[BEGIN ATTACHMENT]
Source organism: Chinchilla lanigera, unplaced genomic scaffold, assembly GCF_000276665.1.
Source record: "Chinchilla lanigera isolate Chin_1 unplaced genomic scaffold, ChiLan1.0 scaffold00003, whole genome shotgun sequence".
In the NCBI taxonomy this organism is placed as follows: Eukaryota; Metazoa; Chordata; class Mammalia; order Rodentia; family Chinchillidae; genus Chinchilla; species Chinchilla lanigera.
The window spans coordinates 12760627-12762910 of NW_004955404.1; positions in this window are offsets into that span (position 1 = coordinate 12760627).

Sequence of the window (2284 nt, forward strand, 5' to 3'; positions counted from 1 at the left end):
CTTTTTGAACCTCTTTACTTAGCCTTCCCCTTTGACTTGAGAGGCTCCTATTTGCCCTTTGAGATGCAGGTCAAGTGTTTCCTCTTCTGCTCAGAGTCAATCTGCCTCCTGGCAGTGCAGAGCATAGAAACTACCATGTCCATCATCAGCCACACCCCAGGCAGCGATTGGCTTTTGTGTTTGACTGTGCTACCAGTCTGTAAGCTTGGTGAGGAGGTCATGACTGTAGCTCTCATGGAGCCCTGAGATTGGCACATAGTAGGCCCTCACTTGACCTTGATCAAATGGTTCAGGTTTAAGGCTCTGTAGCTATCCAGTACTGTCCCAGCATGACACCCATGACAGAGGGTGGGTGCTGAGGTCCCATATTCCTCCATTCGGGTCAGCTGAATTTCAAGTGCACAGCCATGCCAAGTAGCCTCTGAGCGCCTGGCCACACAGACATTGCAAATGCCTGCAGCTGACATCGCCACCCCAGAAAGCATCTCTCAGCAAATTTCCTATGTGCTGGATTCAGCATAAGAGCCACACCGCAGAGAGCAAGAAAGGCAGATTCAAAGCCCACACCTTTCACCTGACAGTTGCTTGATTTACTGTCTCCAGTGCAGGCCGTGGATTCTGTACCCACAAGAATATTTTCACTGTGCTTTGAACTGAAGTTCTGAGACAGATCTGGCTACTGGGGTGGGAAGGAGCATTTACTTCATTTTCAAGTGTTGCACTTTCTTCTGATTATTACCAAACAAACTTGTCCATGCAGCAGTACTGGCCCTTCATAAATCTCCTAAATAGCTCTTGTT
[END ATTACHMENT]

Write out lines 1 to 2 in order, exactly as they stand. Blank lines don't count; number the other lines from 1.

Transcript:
Source organism: Chinchilla lanigera, unplaced genomic scaffold, assembly GCF_000276665.1.
Source record: "Chinchilla lanigera isolate Chin_1 unplaced genomic scaffold, ChiLan1.0 scaffold00003, whole genome shotgun sequence".